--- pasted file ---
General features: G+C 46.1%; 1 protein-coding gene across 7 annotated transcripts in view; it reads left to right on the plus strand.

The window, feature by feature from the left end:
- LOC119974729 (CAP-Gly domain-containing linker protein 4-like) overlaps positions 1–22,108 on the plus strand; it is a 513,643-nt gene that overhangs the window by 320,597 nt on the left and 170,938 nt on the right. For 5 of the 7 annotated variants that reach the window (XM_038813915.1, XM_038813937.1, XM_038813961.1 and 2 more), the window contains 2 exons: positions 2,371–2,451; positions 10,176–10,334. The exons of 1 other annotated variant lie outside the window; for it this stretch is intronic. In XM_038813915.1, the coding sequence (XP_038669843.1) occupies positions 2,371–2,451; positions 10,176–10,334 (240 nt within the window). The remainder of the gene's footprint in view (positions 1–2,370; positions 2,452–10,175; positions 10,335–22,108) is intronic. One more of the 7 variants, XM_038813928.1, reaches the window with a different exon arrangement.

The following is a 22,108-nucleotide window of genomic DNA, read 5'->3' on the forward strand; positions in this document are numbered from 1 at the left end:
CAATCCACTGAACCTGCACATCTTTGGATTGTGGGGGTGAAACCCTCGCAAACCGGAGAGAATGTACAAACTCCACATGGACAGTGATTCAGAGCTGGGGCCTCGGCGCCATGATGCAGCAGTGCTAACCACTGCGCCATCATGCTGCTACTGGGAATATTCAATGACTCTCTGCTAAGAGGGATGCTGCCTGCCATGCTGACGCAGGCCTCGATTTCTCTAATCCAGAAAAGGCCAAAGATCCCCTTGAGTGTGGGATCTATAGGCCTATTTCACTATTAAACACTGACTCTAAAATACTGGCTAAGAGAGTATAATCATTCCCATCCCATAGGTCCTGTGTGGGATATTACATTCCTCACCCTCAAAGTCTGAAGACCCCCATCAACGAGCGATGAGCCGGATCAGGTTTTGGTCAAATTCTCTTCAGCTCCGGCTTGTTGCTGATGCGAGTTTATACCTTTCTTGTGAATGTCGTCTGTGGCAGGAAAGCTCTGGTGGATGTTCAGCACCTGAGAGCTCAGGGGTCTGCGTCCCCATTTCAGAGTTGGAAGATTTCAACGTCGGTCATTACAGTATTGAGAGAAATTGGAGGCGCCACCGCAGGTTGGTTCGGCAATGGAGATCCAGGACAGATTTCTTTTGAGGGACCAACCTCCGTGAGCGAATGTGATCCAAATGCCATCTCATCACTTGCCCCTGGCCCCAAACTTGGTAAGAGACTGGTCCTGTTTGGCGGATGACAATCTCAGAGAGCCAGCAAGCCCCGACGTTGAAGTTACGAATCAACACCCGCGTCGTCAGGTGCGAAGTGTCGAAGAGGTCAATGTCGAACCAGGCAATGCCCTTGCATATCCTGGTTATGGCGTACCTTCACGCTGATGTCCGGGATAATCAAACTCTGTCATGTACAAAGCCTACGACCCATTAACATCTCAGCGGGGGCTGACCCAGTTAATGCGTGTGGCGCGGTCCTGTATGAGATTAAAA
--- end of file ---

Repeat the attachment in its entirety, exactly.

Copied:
General features: G+C 46.1%; 1 protein-coding gene across 7 annotated transcripts in view; it reads left to right on the plus strand.

The window, feature by feature from the left end:
- LOC119974729 (CAP-Gly domain-containing linker protein 4-like) overlaps positions 1–22,108 on the plus strand; it is a 513,643-nt gene that overhangs the window by 320,597 nt on the left and 170,938 nt on the right. For 5 of the 7 annotated variants that reach the window (XM_038813915.1, XM_038813937.1, XM_038813961.1 and 2 more), the window contains 2 exons: positions 2,371–2,451; positions 10,176–10,334. The exons of 1 other annotated variant lie outside the window; for it this stretch is intronic. In XM_038813915.1, the coding sequence (XP_038669843.1) occupies positions 2,371–2,451; positions 10,176–10,334 (240 nt within the window). The remainder of the gene's footprint in view (positions 1–2,370; positions 2,452–10,175; positions 10,335–22,108) is intronic. One more of the 7 variants, XM_038813928.1, reaches the window with a different exon arrangement.

The following is a 22,108-nucleotide window of genomic DNA, read 5'->3' on the forward strand; positions in this document are numbered from 1 at the left end:
CAATCCACTGAACCTGCACATCTTTGGATTGTGGGGGTGAAACCCTCGCAAACCGGAGAGAATGTACAAACTCCACATGGACAGTGATTCAGAGCTGGGGCCTCGGCGCCATGATGCAGCAGTGCTAACCACTGCGCCATCATGCTGCTACTGGGAATATTCAATGACTCTCTGCTAAGAGGGATGCTGCCTGCCATGCTGACGCAGGCCTCGATTTCTCTAATCCAGAAAAGGCCAAAGATCCCCTTGAGTGTGGGATCTATAGGCCTATTTCACTATTAAACACTGACTCTAAAATACTGGCTAAGAGAGTATAATCATTCCCATCCCATAGGTCCTGTGTGGGATATTACATTCCTCACCCTCAAAGTCTGAAGACCCCCATCAACGAGCGATGAGCCGGATCAGGTTTTGGTCAAATTCTCTTCAGCTCCGGCTTGTTGCTGATGCGAGTTTATACCTTTCTTGTGAATGTCGTCTGTGGCAGGAAAGCTCTGGTGGATGTTCAGCACCTGAGAGCTCAGGGGTCTGCGTCCCCATTTCAGAGTTGGAAGATTTCAACGTCGGTCATTACAGTATTGAGAGAAATTGGAGGCGCCACCGCAGGTTGGTTCGGCAATGGAGATCCAGGACAGATTTCTTTTGAGGGACCAACCTCCGTGAGCGAATGTGATCCAAATGCCATCTCATCACTTGCCCCTGGCCCCAAACTTGGTAAGAGACTGGTCCTGTTTGGCGGATGACAATCTCAGAGAGCCAGCAAGCCCCGACGTTGAAGTTACGAATCAACACCCGCGTCGTCAGGTGCGAAGTGTCGAAGAGGTCAATGTCGAACCAGGCAATGCCCTTGCATATCCTGGTTATGGCGTACCTTCACGCTGATGTCCGGGATAATCAAACTCTGTCATGTACAAAGCCTACGACCCATTAACATCTCAGCGGGGGCTGACCCAGTTAATGCGTGTGGCGCGGTCCTGTATGAGATTAAAA